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Old 01-20-2013, 08:13 AM   Topic Starter
Mr. Laz Mr. Laz is offline
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Geno Smith: A Tale in Accuracy

Geno Smith: A Tale in Accuracy
By JayhawksNChiefs on Jan 10, 4:04p 422


Justin K. Aller

I’m not going to sit here and say that I can predict the future, because I can’t. But I’m pretty sure what the talk on AP will be about for roughly the next three months. There will be an endless discussion (which will end in 3 months) on what the Chiefs are going to do with the number 1 overall pick in the 2013 NFL draft. While perusing through the limitless comments on AP, one voice prevails through the masses. That voice says, "Draft Geno Smith."

The numbers are impressive. In his career, Mr. Smith threw for 11,662 yards, tallied up 98 touchdowns to only 21 interceptions, and completed 67% of the passes that left his hand. But, many believe those impressive stats are a result of the system he played in. Short screen passes and two explosive receivers that warrant draft talk of their own undoubtedly could inflate any QBs success.

After going through the AP scouting process (YouTube), many can form their own opinion of what they like and don’t like. Depending on the observer, things like arm strength, footwork, poise, accuracy, release, and pocket awareness can all be discerned from prospect to prospect. Opinions are formed and debates ensue on exactly what each prospect can offer.

It was my attempt, in this post, to stray from this type of analysis. I wanted something more objective. You can show 10 different people tape of Geno throwing the ball and you will get 10 different opinions. Some may be similar, but all will vary in one degree or another.

Specifically, I wanted to tackle the debate on Geno’s accuracy. As stated earlier in the post, Geno has a very impressive career completion percentage, one that he was able to increase every year as a starter. Also stated earlier, this percentage is said to be due, in large part, to the short and "easy" passes that he was asked to make.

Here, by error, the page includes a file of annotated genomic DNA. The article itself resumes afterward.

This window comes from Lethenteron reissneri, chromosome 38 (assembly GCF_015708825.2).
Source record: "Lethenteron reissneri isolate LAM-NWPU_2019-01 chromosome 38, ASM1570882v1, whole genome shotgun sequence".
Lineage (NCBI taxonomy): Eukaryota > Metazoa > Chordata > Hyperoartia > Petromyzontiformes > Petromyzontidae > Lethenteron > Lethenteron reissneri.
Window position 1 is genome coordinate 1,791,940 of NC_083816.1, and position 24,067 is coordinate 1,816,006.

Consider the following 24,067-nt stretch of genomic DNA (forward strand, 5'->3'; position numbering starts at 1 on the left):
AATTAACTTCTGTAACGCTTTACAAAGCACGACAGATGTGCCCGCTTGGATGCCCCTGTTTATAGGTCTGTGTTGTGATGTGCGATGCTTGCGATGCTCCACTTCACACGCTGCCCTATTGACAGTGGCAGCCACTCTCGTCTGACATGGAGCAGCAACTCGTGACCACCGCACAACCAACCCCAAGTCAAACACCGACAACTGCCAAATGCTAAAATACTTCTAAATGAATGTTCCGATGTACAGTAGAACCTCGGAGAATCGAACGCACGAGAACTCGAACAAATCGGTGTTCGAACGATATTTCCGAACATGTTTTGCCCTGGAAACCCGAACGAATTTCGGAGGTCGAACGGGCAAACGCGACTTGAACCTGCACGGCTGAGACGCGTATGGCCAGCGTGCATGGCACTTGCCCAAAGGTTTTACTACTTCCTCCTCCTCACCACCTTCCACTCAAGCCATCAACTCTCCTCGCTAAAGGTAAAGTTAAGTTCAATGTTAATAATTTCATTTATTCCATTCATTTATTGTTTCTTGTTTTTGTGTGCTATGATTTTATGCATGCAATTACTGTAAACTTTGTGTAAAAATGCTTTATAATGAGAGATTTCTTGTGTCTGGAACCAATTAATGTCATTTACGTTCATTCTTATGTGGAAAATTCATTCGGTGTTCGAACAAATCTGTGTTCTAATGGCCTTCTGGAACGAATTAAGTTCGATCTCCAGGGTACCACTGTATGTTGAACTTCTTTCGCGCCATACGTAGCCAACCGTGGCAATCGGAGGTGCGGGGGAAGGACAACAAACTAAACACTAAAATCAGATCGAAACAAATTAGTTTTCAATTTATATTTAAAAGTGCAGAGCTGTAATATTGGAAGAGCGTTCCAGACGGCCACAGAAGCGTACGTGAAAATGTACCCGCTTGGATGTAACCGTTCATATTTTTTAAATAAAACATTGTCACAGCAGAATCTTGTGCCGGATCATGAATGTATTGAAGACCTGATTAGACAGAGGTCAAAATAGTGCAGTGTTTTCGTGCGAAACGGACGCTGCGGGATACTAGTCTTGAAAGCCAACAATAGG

To explore this idea, I observed 8 games from Geno’s 2012 campaign. Those games were Texas, Texas Tech, Maryland, Baylor, Kansas State, Oklahoma, Iowa State, and Kansas. I used the YouTube videos of Geno Smith vs. insert opponent here in my research. The goal of this research was relatively simple. One comment in particular sparked the idea when a user stated that, "90% of his passes were screen passes." Well AP, were they?

I present the following chart:

via i1257.photobucket.com

As I watched the games, I charted where each completion and incompletion were in regard to the line of scrimmage. It didn’t matter where the receiver ended up, all that mattered is where he caught it or attempted to catch it. After completing 8 games and 300 throws, I felt I had an adequate and representative sample size.

The double lines running down the middle of the chart can pretty much be thought of as the hash marks on a football field. With the exception, for example, that sometimes the ball can be located on the right hash pre-snap and a pass will be completed with the receiver going over the middle. The receiver might catch it outside of the hash marks, but for all intents and purposes it was a pass over the middle. I thought this better represented the types of throws that he was either missing or hitting.